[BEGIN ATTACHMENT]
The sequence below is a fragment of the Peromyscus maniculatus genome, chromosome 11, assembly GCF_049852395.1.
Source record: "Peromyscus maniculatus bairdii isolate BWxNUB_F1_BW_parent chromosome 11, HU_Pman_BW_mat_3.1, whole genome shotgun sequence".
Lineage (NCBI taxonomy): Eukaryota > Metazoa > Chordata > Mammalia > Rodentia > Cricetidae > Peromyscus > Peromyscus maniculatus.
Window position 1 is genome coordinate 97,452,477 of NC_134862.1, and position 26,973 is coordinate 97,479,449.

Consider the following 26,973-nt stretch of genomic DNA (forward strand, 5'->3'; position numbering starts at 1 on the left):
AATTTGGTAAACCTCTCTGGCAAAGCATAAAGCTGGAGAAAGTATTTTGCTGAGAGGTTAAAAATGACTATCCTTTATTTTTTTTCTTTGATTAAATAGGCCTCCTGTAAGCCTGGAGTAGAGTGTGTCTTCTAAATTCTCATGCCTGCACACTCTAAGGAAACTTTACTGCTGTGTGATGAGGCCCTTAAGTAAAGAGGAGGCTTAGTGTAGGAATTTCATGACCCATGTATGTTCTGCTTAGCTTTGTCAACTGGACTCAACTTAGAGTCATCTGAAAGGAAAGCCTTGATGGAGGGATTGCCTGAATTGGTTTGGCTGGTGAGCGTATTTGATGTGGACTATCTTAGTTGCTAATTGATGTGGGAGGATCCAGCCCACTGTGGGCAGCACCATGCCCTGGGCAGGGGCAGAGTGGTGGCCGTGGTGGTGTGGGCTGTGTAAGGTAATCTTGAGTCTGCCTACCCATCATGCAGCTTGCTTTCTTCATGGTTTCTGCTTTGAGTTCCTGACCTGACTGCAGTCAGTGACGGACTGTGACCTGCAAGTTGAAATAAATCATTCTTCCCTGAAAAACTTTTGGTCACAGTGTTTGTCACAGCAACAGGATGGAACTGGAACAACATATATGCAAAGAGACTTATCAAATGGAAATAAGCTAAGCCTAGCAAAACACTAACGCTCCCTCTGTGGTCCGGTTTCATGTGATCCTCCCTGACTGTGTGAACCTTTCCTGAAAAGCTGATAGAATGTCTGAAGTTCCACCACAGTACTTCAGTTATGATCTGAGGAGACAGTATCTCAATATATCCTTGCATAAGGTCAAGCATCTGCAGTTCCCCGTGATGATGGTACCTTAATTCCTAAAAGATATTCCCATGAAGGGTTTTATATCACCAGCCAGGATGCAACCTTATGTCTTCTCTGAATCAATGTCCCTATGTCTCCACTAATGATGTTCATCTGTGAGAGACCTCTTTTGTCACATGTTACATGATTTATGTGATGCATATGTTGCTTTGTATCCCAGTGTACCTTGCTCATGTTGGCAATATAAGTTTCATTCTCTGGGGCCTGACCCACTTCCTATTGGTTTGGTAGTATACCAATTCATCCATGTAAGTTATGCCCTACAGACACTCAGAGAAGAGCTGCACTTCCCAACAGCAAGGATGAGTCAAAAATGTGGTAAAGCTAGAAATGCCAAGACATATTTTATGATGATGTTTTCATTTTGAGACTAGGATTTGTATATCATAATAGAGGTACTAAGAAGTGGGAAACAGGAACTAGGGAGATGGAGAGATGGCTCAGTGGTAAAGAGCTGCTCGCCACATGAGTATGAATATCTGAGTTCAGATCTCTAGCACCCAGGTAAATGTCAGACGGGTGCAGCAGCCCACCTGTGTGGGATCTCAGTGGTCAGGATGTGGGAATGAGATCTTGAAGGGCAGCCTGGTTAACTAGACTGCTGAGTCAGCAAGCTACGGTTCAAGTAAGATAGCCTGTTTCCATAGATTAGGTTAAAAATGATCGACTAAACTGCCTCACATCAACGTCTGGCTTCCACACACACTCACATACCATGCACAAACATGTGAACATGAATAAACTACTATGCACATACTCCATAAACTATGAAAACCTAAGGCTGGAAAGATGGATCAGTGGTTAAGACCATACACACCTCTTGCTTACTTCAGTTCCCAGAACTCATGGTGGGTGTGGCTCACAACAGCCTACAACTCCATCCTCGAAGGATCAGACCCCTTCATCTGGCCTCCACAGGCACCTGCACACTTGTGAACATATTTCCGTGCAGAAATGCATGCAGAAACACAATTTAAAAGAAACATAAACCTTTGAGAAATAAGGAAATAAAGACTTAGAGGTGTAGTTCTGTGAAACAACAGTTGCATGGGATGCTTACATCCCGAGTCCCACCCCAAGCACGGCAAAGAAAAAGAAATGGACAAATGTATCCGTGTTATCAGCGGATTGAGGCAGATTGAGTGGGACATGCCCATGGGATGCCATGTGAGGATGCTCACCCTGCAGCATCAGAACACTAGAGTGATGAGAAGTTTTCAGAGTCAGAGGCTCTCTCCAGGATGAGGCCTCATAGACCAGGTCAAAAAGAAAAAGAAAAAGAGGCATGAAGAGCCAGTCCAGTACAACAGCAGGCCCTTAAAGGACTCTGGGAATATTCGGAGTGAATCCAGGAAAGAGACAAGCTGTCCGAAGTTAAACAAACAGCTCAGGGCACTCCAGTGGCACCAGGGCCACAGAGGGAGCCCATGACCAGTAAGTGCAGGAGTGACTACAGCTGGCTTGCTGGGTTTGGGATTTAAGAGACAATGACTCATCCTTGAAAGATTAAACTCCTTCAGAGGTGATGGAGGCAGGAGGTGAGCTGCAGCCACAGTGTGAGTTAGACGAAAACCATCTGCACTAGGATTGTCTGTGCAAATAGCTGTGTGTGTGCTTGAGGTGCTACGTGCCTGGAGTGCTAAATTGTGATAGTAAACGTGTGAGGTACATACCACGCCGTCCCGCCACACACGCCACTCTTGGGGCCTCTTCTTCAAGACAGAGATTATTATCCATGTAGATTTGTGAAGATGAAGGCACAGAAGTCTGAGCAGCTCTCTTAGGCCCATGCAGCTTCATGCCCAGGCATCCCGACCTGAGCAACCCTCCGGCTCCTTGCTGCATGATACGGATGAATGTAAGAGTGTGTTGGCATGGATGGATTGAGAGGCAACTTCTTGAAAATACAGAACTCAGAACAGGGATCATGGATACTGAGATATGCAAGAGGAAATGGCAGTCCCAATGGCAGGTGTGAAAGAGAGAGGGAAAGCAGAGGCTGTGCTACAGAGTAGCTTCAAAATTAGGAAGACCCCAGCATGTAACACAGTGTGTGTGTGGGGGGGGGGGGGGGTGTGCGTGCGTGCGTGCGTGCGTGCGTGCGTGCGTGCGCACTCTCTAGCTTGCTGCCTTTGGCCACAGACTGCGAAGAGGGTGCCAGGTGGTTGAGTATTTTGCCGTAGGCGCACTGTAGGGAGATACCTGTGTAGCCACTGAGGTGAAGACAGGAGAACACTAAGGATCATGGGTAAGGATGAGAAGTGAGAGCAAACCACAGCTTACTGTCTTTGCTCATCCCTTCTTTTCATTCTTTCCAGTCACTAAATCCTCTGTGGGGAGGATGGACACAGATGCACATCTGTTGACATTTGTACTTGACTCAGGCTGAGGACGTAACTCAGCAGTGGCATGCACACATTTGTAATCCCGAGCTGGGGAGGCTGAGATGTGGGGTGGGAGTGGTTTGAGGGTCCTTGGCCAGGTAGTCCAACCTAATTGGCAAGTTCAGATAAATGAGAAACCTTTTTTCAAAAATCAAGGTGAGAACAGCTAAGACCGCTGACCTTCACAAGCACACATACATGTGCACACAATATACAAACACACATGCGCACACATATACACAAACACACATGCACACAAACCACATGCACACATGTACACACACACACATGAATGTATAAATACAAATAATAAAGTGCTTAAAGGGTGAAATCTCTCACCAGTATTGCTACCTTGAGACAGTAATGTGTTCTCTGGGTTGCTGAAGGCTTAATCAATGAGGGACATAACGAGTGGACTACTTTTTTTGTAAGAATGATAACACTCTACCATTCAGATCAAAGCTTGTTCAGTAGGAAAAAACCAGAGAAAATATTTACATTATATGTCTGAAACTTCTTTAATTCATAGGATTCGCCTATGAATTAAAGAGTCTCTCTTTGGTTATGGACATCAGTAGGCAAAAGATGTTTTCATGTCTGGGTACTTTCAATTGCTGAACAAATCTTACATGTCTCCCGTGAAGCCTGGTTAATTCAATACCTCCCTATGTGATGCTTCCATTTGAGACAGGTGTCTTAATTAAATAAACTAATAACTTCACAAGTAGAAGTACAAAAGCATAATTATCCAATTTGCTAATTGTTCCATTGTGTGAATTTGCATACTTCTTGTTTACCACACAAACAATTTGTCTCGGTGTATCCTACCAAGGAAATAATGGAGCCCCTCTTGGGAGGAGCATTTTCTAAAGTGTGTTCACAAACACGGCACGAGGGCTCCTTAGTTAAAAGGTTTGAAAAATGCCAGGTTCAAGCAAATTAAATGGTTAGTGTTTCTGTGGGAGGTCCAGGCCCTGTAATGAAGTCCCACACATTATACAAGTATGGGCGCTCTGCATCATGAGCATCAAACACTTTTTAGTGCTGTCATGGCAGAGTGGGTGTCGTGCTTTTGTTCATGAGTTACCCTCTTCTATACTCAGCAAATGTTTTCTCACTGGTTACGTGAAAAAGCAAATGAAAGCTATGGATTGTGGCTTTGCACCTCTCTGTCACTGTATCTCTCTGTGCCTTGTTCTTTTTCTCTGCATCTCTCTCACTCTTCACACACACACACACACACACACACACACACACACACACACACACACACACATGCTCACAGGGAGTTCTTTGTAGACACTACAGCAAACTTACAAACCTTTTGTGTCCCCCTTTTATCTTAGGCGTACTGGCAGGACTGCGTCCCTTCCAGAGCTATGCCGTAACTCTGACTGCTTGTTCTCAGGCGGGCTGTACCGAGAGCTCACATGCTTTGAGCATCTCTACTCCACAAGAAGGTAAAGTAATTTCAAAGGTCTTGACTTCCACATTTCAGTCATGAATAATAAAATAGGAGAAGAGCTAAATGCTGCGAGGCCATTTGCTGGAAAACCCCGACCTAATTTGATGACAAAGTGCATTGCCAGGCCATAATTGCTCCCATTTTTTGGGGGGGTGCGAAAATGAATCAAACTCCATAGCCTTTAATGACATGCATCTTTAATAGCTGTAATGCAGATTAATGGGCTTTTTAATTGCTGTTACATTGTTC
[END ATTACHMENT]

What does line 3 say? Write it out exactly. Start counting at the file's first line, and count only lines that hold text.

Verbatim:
Lineage (NCBI taxonomy): Eukaryota > Metazoa > Chordata > Mammalia > Rodentia > Cricetidae > Peromyscus > Peromyscus maniculatus.